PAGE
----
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Keyboard warrior

I have a dear friend whom I have known for probably 25 years or more. He’s a neat fellow, retired from the Marine Corps and a civilian career. If I had to name one person in the world that it would be good to have with you in a tight spot, it would be him.

I could spend quite some time extolling his virtues, his help to others both personally and through community volunteer activities. But for all of that, he took a mean-spirited pot shot at President Obama on Facebook, something I’ve never seen in person.

I say all that to suggest that there is something different between being behind a keyboard and living real life. Personally, I have been consciously striving to bring the two closer together, and because I’m paying attention to the problem, I know that it is not easy to do that.

This article is occasioned less by my friends comment on Facebook than by a large number of comments I’ve been reading as I classify them from Orly’s web site. I think about Adam Cox who got into trouble for typing a threat against Joe Arpaio that he never meant. I’ve certainly written some nasty things, particularly in emails, that I’d never say in person, and probably never think in person.

It’s a strange business. What I want to suggest is that at least some of the birther comments that you see, hate-filled, seditious and violent, are not the whole story about those commenters. What we see might be anger and frustration more than a reasoned conclusion of what they want to see happen. At least I hope so.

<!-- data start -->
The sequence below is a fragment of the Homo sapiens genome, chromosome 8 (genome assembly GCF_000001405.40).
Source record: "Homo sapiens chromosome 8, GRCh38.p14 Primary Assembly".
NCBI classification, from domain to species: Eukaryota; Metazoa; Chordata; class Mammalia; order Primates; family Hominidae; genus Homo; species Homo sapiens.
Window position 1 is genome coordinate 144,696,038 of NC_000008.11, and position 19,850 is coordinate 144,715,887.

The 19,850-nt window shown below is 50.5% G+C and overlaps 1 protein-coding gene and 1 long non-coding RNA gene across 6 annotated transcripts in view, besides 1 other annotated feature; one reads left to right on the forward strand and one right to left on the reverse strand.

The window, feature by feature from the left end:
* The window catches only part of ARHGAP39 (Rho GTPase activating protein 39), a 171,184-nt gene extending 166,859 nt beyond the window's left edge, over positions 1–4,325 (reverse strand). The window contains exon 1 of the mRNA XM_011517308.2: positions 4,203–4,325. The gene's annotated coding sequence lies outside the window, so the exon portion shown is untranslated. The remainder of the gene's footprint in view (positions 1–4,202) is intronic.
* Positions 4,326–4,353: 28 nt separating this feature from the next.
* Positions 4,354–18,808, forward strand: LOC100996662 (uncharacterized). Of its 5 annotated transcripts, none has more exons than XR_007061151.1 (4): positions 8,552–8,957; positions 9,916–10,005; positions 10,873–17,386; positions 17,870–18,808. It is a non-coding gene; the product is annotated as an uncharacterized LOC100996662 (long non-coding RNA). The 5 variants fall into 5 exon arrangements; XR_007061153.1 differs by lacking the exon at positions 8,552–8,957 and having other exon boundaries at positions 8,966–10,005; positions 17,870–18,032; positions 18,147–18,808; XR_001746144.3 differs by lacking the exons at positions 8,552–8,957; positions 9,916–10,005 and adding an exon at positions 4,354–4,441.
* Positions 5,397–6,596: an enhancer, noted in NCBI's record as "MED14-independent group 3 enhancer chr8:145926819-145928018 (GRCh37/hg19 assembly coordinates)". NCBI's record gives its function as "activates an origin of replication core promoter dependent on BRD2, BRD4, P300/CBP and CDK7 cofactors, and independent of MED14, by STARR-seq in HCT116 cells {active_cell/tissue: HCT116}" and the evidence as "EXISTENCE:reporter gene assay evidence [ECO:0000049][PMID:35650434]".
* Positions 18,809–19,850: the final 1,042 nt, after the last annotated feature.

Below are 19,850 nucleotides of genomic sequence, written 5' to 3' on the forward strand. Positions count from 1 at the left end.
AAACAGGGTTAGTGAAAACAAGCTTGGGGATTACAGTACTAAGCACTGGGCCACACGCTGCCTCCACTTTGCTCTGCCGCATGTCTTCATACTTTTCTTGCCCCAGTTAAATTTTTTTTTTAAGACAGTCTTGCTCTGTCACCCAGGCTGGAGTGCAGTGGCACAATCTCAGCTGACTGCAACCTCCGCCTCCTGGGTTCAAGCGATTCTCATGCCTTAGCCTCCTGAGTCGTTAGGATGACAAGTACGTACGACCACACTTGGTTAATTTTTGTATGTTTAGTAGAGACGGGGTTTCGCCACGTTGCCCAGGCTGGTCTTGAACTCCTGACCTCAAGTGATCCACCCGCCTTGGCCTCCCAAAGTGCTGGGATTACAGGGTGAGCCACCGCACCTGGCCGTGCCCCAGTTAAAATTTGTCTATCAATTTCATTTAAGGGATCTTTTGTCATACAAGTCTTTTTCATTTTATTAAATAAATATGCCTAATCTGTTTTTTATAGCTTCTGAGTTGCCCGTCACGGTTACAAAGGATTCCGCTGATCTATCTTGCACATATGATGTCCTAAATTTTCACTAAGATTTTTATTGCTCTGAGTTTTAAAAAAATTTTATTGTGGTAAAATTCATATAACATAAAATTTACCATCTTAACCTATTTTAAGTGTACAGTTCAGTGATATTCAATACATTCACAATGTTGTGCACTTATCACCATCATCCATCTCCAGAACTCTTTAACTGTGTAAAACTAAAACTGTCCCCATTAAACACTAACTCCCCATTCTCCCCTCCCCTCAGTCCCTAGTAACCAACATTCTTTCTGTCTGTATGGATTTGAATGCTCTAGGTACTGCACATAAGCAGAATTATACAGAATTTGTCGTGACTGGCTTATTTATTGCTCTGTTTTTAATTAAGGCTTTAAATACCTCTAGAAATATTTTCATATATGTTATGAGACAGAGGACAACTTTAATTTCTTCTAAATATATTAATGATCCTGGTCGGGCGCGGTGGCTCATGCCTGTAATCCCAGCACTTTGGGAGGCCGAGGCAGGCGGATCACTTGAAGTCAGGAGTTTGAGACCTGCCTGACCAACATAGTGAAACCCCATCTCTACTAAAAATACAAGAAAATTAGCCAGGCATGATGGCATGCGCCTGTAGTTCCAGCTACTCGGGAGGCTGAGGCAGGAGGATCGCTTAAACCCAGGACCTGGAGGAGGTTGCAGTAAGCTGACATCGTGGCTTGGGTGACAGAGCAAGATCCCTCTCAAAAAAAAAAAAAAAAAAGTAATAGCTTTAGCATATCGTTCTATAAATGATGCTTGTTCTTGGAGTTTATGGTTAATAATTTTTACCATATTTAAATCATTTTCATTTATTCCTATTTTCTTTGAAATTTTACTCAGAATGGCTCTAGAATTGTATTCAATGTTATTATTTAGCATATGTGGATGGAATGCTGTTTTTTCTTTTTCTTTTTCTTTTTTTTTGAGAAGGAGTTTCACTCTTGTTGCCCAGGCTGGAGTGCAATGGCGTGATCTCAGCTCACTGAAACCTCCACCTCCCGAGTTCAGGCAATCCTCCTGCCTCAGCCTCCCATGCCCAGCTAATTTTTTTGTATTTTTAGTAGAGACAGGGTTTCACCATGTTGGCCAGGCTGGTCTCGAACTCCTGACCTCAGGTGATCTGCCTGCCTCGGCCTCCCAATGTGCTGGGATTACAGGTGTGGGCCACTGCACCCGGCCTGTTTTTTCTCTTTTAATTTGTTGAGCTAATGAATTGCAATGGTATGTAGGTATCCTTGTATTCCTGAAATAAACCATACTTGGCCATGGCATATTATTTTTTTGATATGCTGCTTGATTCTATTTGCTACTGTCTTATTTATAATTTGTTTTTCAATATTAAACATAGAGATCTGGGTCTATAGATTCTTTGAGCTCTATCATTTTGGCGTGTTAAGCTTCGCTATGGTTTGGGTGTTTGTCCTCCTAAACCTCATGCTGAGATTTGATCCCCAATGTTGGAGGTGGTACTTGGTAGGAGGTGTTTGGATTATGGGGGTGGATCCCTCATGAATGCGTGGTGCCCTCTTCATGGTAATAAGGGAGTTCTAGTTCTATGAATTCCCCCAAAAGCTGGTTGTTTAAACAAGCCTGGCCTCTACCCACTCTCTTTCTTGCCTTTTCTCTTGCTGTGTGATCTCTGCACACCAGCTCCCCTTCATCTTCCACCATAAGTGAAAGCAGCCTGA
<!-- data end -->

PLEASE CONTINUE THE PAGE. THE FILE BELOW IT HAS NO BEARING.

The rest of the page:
14 Responses to Keyboard warrior

  1. avatar
    Craig March 11, 2013 at 8:18 pm #

    Doc,

    I’m inclined to agree. However, I draw the line at the people who fan these types of comments, who actively use all the dog whistles and incendiary rhetoric they can muster to deliberately mislead and rile these people up in the first place.

    These shock jocks and ‘activists’ have a special reservation in the latrines under the lowest rung in hell in my mind.

  2. avatar
    G March 12, 2013 at 12:09 am #

    I certainly draw the line at that too.

    However, I’m not so forgiving of those who simply spout off irresponsibly online either. Unless they are some immature teenager who hasn’t developed sufficient emotional control yet, I have little sympathy for such types of irresponsible and immature behavior.

    People are accountable for their actions, words and deeds. If they need to blow off “angst”, they can buy a dart board or a punching bag or shout at their pillow when no one is around. What they say in any public arena is on their hands and they earn any blowback it causes. They also are responsible for any unintended consequences that arise from their childish little tantrums.

    You can say that isn’t “who they are”…but if they behave that way “anonymously” online when they think nobody is looking…then YES, the sad and ugly truth is that certainly IS part of who they are inside…and while their public persona in front of you might show a more well-rounded, normal or “kinder” soul…it is also a “mask” for their inner demons.

    Craig: However, I draw the line at the people who fan these types of comments, who actively use all the dog whistles and incendiary rhetoric they can muster to deliberately mislead and rile these people up in the first place.

  3. avatar
    US Citizen March 12, 2013 at 12:32 am #

    I think that the buffer of a screen or a car window can often bring out someone’s inner feelings.
    Sort of like alcohol.
    Things people might not do socially, they might do when feeling more protected.
    Of course, people are more apt to actually drink when at home too, so some comments may be made when people’s inhibitions are chemically lowered.
    A state we may never see them in socially or at work.

  4. avatar
    TheEuropean March 12, 2013 at 2:19 am #

    Doc,

    it is a sad story. Unfortunately your friend lifted his mask for a internet second – which is eternity.

    He may still be good to have “in a tight spot” – as long as he feels watched and is not drunk..